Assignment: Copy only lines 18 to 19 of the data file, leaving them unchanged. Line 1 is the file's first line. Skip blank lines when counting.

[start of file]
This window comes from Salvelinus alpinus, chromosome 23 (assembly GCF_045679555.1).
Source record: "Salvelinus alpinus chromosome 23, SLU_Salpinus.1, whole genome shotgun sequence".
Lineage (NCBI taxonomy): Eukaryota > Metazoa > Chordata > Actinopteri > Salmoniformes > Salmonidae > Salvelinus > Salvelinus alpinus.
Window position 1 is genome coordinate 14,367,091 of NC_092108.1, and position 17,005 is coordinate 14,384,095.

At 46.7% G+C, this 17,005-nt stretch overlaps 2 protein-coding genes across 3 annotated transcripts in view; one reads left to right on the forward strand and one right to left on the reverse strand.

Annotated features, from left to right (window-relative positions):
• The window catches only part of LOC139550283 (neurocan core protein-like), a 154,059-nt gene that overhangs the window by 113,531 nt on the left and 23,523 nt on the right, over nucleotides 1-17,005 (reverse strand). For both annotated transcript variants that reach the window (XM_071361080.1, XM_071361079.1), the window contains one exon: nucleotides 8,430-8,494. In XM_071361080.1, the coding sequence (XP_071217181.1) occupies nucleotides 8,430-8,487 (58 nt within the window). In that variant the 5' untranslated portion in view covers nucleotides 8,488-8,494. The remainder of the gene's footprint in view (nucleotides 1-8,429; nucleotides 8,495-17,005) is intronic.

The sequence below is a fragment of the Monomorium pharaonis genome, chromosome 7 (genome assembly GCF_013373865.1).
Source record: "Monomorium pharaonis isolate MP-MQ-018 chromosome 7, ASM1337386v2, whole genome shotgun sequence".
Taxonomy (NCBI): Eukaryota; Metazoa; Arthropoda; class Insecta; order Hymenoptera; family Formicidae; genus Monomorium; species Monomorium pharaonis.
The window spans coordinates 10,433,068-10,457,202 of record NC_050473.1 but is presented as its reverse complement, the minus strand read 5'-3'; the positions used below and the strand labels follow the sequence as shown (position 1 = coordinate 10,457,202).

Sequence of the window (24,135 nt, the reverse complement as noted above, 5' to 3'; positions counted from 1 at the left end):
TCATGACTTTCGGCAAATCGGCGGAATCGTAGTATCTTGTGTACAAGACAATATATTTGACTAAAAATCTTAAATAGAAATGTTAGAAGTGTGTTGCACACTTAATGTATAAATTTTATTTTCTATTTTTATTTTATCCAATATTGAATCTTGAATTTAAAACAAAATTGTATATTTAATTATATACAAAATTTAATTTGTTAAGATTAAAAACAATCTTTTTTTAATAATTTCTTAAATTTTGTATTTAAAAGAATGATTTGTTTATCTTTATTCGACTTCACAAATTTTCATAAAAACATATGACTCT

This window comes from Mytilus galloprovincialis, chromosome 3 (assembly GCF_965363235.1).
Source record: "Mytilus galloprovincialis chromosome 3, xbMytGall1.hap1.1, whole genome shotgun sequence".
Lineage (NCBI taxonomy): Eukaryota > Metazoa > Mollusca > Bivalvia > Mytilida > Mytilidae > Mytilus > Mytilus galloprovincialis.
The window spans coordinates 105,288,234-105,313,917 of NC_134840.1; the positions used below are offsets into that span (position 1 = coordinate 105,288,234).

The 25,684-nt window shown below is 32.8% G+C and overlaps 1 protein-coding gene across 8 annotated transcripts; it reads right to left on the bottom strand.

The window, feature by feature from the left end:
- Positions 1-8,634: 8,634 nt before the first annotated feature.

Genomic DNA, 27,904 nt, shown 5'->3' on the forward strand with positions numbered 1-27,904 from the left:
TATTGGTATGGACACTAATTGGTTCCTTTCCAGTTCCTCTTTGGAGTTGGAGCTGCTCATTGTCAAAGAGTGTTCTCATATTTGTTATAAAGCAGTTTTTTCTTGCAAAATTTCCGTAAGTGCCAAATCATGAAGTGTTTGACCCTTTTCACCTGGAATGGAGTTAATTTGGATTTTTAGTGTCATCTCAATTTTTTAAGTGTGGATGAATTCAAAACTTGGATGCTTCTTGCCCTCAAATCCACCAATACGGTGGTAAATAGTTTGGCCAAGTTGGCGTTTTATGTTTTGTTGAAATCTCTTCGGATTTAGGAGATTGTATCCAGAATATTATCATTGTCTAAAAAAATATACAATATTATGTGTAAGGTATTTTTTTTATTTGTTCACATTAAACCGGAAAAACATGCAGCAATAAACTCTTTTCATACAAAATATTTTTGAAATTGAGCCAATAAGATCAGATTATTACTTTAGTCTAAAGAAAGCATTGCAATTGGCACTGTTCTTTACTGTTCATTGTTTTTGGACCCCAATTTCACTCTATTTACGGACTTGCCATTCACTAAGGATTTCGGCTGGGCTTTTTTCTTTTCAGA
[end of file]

The 25,684-nt window shown below is 32.8% G+C and overlaps 1 protein-coding gene across 8 annotated transcripts; it reads right to left on the bottom strand.

The window, feature by feature from the left end: